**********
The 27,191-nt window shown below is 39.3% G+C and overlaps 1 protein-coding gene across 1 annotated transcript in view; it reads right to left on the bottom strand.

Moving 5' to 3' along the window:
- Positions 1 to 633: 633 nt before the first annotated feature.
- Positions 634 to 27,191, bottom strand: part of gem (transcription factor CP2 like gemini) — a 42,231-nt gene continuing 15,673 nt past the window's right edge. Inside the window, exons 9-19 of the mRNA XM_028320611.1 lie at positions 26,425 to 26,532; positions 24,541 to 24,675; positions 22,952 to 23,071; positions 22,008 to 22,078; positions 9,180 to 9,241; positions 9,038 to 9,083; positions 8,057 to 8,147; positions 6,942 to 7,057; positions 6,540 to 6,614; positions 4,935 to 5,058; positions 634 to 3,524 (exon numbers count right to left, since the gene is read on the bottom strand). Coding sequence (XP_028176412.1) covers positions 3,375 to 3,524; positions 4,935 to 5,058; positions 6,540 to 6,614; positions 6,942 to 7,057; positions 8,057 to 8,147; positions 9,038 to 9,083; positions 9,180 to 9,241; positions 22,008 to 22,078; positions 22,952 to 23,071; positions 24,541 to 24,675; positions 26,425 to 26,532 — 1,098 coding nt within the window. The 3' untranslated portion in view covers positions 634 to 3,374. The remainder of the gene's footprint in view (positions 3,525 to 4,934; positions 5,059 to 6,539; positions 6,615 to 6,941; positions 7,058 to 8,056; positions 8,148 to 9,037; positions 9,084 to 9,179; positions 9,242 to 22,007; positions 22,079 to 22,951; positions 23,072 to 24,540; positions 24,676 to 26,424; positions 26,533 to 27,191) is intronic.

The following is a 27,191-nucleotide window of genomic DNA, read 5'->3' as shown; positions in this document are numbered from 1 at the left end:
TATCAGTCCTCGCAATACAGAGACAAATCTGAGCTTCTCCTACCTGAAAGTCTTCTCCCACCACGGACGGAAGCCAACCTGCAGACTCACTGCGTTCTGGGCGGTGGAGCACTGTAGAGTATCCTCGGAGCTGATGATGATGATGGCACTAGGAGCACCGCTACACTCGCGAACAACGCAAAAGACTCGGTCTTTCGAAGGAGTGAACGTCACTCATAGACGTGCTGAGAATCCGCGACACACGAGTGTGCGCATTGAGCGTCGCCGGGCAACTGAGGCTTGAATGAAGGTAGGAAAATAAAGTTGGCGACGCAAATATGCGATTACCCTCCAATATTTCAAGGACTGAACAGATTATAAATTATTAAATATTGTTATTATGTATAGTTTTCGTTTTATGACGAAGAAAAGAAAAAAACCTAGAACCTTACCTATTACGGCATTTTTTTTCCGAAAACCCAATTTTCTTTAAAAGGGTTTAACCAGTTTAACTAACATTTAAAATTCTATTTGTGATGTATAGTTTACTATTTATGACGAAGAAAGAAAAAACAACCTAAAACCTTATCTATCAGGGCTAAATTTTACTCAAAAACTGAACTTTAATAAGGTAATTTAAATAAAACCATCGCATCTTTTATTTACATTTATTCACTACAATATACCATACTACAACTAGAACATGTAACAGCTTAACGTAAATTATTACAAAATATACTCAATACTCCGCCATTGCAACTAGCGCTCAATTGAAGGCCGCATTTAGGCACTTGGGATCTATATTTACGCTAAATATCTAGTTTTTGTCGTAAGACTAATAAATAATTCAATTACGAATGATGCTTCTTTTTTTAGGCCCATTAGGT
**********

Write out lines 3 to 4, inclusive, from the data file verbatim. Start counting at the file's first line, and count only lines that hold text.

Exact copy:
- Positions 1 to 633: 633 nt before the first annotated feature.
- Positions 634 to 27,191, bottom strand: part of gem (transcription factor CP2 like gemini) — a 42,231-nt gene continuing 15,673 nt past the window's right edge. Inside the window, exons 9-19 of the mRNA XM_028320611.1 lie at positions 26,425 to 26,532; positions 24,541 to 24,675; positions 22,952 to 23,071; positions 22,008 to 22,078; positions 9,180 to 9,241; positions 9,038 to 9,083; positions 8,057 to 8,147; positions 6,942 to 7,057; positions 6,540 to 6,614; positions 4,935 to 5,058; positions 634 to 3,524 (exon numbers count right to left, since the gene is read on the bottom strand). Coding sequence (XP_028176412.1) covers positions 3,375 to 3,524; positions 4,935 to 5,058; positions 6,540 to 6,614; positions 6,942 to 7,057; positions 8,057 to 8,147; positions 9,038 to 9,083; positions 9,180 to 9,241; positions 22,008 to 22,078; positions 22,952 to 23,071; positions 24,541 to 24,675; positions 26,425 to 26,532 — 1,098 coding nt within the window. The 3' untranslated portion in view covers positions 634 to 3,374. The remainder of the gene's footprint in view (positions 3,525 to 4,934; positions 5,059 to 6,539; positions 6,615 to 6,941; positions 7,058 to 8,056; positions 8,148 to 9,037; positions 9,084 to 9,179; positions 9,242 to 22,007; positions 22,079 to 22,951; positions 23,072 to 24,540; positions 24,676 to 26,424; positions 26,533 to 27,191) is intronic.